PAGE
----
The importance of showcasing your work and growing a network on Behance

Earlier in 2015, I gave a talk at the School of Visual Arts in NYC. I was invited by a course leader to share my designs (and gain feedback) on a new Adobe online tool I’d been designing. Since I was working out of the Behance office to do this work, and had a large be.net following myself, the course leader asked if I’d start by telling the students about Behance, as they were coming up to graduating and really needed to get their work out there and gain some work experience. I was happy to help!

Why should we believe you…

This was something that struck me after a few minutes of talking about, and clicking through the Behance website on the projector… I suddenly realised — if I were one of these students, why would I take what I’m saying seriously? I work at Behance. I consult on it’s UX. I sit with the people who design it. The same developers who build my product, built Behance. It would be easy to (mistakenly) believe that I’m the most biased and unreliable source of this information…

Once this struck me, I told them:

“…You know what, you’re probably all thinking: ‘Why should we believe you? You’re getting paid to stand here and tell us how great Behance is…’”

I wasn’t being paid to be there, and I had nothing prepared. I decided in that moment that it was important to tell them that I was sharing what I know of Behance, as a user of the platform, not as an employee.

I shifted the focus of my talk to share success stories of creatives who had benefited from being on Behance. It was really cool and rewarding for me to see the students’ reaction to these stories… Their renewed interest and the number of questions I was asked was incredible!


It’s personal…

The most impactful story I could tell them, was about me:

“I wouldn’t be here, telling you any of this, if it weren’t for Behance!”

Only several months earlier, in 2014, I received a message on Behance’s messaging feature, from Adobe (p.s. Adobe own Behance!) telling me they’d found my work on Behance and would like to chat with me about a job in NYC! I was freelancing in London, England at the time. A few months later they put me (and my cat) on a plane to America!!

I’ve used the Behance platform since 2007. I’ve steadily grown a large following during that time (31,795 followers, as I write this). I get on average 1–2 emails a day with full-time job offers, or freelance project requests, that often lead with: “I/We found your work on Behance…”. I’d be lying if I told you they were all great opportunities, of course they’re not (all). But some have been very good! I’ve been approached via Behance, by Apple, Facebook, Adobe, AKQA, Amazon, Ebay, IBM, and many more I can’t remember.

“I/We found your work on Behance…”
View the Behance 2014 Year in Review at: be.net/yearinreview/2014

A Year in Review

At the end of 2014, shortly after I started at Behance, they launched a cool one-page feature to showcase all the awesome things that had happened for creatives as a direct result of being on Behance, during 2014.

Some highlights were:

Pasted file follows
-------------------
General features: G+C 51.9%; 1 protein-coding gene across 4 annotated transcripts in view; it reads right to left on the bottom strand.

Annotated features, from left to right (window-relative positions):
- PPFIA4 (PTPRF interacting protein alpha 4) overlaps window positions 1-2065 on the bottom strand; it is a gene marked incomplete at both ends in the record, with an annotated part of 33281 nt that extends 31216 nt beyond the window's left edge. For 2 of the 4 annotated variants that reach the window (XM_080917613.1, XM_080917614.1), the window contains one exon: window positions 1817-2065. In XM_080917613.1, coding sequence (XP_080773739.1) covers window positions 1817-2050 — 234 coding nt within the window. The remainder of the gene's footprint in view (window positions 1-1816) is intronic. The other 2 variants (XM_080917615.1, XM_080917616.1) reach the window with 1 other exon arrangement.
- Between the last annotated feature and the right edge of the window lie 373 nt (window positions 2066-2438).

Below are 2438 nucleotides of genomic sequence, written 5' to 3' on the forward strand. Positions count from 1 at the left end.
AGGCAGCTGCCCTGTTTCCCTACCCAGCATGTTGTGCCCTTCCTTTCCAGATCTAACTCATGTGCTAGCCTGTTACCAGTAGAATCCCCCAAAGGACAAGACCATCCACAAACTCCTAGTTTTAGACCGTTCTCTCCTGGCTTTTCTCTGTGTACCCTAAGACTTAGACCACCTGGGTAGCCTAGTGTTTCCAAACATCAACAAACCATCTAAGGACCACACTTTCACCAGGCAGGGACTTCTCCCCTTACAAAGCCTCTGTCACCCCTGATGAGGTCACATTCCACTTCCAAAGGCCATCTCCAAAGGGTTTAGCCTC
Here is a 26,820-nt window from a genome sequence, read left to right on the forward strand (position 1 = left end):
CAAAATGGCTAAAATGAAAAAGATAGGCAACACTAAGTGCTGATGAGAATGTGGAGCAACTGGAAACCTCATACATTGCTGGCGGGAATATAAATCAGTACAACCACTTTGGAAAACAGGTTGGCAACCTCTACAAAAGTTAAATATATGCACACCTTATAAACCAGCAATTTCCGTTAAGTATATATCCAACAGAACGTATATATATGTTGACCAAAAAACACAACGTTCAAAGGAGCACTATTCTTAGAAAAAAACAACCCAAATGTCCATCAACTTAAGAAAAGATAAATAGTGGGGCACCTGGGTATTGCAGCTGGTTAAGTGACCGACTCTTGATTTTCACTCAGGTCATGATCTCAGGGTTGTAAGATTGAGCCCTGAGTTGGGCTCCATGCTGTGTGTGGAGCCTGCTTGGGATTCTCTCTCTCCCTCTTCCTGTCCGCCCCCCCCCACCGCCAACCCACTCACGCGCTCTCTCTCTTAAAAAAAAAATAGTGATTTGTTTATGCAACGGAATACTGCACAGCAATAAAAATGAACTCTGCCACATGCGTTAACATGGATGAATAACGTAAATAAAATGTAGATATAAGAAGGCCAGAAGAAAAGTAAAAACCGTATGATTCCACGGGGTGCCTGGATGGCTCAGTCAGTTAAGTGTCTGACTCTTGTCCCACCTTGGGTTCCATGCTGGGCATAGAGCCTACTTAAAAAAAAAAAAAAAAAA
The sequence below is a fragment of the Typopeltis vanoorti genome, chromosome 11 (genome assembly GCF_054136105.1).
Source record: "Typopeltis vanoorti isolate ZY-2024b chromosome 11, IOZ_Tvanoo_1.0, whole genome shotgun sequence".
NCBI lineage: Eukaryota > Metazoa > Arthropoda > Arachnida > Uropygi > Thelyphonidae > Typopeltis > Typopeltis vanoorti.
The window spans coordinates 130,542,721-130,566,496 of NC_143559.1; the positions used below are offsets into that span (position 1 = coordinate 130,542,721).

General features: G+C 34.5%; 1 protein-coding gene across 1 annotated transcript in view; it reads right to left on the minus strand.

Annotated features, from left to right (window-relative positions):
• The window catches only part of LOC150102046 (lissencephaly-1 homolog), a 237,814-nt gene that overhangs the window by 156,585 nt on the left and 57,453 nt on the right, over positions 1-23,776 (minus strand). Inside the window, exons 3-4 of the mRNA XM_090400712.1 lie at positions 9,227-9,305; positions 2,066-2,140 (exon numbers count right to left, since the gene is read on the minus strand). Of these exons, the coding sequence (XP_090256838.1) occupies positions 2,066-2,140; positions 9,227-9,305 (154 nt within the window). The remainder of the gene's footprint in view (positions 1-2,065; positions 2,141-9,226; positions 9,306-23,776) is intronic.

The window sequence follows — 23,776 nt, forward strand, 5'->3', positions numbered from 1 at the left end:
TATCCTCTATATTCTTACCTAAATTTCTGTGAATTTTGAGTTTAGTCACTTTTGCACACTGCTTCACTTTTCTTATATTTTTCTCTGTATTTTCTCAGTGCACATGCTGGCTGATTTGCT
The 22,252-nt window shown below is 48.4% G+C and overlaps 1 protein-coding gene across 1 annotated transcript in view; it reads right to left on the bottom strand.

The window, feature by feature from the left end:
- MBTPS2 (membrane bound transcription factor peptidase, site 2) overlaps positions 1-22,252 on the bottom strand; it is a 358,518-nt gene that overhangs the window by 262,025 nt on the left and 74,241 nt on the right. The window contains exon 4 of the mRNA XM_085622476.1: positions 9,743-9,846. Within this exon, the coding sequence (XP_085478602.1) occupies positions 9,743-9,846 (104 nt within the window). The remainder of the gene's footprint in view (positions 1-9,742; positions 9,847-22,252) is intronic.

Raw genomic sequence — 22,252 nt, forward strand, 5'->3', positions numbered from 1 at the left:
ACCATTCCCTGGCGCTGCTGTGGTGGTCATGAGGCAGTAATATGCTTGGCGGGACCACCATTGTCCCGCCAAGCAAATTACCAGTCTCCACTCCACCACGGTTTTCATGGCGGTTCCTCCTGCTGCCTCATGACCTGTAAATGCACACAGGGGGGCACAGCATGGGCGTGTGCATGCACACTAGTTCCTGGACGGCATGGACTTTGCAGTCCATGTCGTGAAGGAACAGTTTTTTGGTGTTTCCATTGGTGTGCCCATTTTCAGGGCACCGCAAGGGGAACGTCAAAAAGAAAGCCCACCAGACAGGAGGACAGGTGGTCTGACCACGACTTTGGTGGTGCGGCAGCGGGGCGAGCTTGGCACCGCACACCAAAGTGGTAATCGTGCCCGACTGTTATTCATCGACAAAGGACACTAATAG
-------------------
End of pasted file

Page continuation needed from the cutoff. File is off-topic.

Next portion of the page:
• Denis Medri was hired by Marvel to develop a new character for the Spiderman Comic Series after one of his Behance projects went viral.
  • Navid Baraty’s work led to talks at Apple and the New York Public Library and was featured in an exhibition in an NYC subway station.

Pink Floyd’s creative team discovered the work of 18 year-old Ahmed Emad Eldin and chose it for Pink Floyd’s album cover — The Endless River.


Success stories

One page on the Behance site you should have a scan through is their Success Stories. Some highlights are:

  • “I received a call from Facebook in 2009, having just posted my ‘Facebook Facelift’ project to Behance. Three years later, I was sitting in their Menlo Park office, interviewing for a position.” — Barton Smith
“I got invited to be a Senior Designer at Google.” — Roger Oddone
  • “When you can’t mess around and you need killer talent immediately, there’s just no platform like Behance.” — Ross Martin, MTV
  • “Creating an account on Behance was one of the most important decisions in my design career.” — Filip Komorowski

How do you grow your network?

Success/popularity won’t happen overnight, but being active, engaging with the platform, and posting (great) work all helps. Here are some quick tips:

  • Publish great projects!
  • Discover new creatives you like and follow them.
  • Browse and appreciate projects. The projects you appreciate appear in the activity feeds of your followers. Think of yourself as a curator. It’s interesting to see what creatives you admire and respect appreciate.
  • Comment on projects. Give feedback. Spread the stoke :)
Great work! Check out my: [insert unrelated project link]

^^^ Don’t do this!!! ^^^


Intersection | NYC. An awesome series of photos by Navid Baraty
  • Present your projects well. One or two images isn’t interesting. Introduce the project, show various screens, images, gifs, videos, sketches… anything that’s interesting.
  • Promote your Behance profile on your website and social channels.
  • Finally, be inspired. I use Behance daily — it’s a great, quick way to soak up some inspiration, see new work and keep on top of new trends.

Finally, good luck!

Sincerely. I hope you can make your own Behance success story!

Follow me on Behance at: be.net/andrewcouldwell


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